Previously, I’ve talked about a few ways to quiet a noisy sump pump. One of the most common noises is a gurgling sound that happens just as the sump pump shuts off. It’s a somewhat common sound, but also one that can drive you up the wall if total silence is your goal.
Gurgling noises are often the result of water flowing back down the discharge pipe after the pump cycles. At the same time, air rushes back up the discharge pipe, leading to a siphoning effect that causes gurgling noises after the pump stops running.
How to Stop Sump Pump Gurgling Noise
This guide gives you detailed information on how to diagnose and fix your sump pump’s gurgling issues. These tips are easy enough for casual DIYers to tackle.
1. Replace the Check Valve
Most sump pumps employ a flapper-style check valve near the discharge pipe that allows water to flow in one direction as the sump pump runs. In the case of a gurgling sump pump, however, the flap may not be strong enough to close quickly or it might not close properly, allowing air and water to slip by. What you get is several seconds of gurgling water at the valve.
Replace your old flapper-style check valve with a spring-loaded check valve. The latter’s spring-loaded action is much stronger than the traditional flapper. Not only does it close smoothly as the pump comes to a stop, but it also stays closed to prevent water from traveling back down the discharge pipe. The Campbell Check Valve is an excellent choice.
- Package Length: 10.8"
- Package width: 13.79"
2. Adjust the Pump Switch Height
Sump pumps should stop running before the basin runs dry. Otherwise, the pump ends up sucking air along with what little water remains, leading to slurping and gurgling sounds.
Adjust the pump switch height so that the sump pump stops short of running dry. Check the pump switch mechanism and make sure its movement isn’t impeded by rust or corrosion.
3. Add a Weep Hole
Sump pumps can become “air locked” as air flows back into the pump chamber. Air locks can block the sump pump from pushing water through the pump and the discharge line. The end result is a dry pump motor that could potentially overheat and burn out.
The solution involves drilling a weep hole to help purge trapped air from the pump. Use a power drill to bore a 3/16-inch hole between the discharge pipe and check valve. Make sure the hole is drilled at a 45-degree downward angle below the water line. If your sump pump already has a weep hole, make sure it’s not clogged with debris.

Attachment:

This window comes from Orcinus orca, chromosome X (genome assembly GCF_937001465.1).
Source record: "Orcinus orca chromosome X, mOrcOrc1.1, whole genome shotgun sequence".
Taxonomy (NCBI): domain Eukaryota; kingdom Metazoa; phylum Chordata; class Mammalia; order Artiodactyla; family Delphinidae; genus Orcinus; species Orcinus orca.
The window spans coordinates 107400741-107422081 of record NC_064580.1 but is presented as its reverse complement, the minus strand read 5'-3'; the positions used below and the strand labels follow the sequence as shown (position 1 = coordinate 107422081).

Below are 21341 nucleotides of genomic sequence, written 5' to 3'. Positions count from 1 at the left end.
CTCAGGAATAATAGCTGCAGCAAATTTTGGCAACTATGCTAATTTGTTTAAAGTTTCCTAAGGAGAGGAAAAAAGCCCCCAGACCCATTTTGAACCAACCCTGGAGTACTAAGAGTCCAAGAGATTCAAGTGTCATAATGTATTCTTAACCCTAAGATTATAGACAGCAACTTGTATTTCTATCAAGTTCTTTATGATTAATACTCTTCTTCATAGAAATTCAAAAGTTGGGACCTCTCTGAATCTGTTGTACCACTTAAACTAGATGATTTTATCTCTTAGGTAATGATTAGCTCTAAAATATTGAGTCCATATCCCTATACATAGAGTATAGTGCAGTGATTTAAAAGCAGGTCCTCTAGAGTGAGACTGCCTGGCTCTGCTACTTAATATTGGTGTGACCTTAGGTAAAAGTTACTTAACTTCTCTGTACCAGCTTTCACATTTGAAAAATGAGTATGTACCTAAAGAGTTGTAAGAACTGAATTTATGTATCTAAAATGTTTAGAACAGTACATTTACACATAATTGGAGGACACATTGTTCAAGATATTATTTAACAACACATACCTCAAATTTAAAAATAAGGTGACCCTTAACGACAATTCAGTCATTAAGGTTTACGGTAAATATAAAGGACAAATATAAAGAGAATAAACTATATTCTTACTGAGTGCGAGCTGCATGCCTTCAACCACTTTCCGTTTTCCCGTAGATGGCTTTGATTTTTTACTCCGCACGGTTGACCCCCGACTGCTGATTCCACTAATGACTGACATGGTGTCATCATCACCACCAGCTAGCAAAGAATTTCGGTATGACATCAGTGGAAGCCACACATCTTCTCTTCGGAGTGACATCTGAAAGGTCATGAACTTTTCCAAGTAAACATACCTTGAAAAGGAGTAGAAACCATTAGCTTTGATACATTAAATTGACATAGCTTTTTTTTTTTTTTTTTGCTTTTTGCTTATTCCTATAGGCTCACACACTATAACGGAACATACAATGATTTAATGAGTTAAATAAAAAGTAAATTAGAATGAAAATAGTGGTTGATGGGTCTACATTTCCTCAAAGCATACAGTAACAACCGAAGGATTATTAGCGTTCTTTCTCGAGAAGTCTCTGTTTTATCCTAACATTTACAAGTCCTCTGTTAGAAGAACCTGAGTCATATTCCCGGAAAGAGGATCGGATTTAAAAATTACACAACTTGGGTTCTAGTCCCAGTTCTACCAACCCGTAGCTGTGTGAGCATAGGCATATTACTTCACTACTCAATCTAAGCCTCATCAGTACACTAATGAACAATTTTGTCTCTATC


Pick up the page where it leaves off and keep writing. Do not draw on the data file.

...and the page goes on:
Related: Top Quiet Sump Pumps for Your Basement
4. Clear Any Debris in the Discharge Pipe
Any restriction in the flow of water through the discharge pipe can cause it to travel back down the pipe and check valve. Over time, however, debris or gunk can build up inside the pipe. This can slow down or even stop water flow within the pipe.
Disconnect the discharge pipe from the rest of the sump pump and clean out the pipe thoroughly with a plumber’s snake or a metal hanger wire. Use a high-pressure hose to flush out any remaining debris inside the pipe.
5. Add a Fitted Basin Cover
You can minimize gurgling noises significantly, but you may not be able to get rid of them entirely. An open sump pump basin can amplify minor gurgling noises, allowing them to echo throughout your home.
Adding an insulated and fitted basin cover may take care of the problem. The added insulation helps dampen the noise while reducing vibration. While new sump pump kits often come with their own insulated covers, you can make one on your own with thick foam insulation or MLV sheets.
Did you Add a Backup Pump?
Sometimes everything works just fine…right up to the moment you decide to modify your existing sump pump setup. Adding a backup pump can throw things out-of-whack in unusual ways, including a newly discovered gurgling noise from the main pump.
In one example I’ve personally encountered, water continued to flow out of the discharge line after the main pump turned off, creating a vacuum. A weak check valve allowed air to be pulled into the discharge line. The gurgling stops as soon as the line is empty or the vacuum breaks.
Double-check your backup pump installation and make sure the install directions were followed to the letter. Consider installing a vacuum breaker, otherwise known as an air admittance valve, someplace after the main and backup pumps.
Just because your sump pump likes to gurgle doesn’t mean you have to live with the noise. The simple tips above offer plenty of workable options for eliminating gurgling sounds, thus bringing a welcome measure of peace and quiet back to your home.
*Last updated 2024-03-05 at 13:39 / Product Links & Images from Amazon Product Advertising API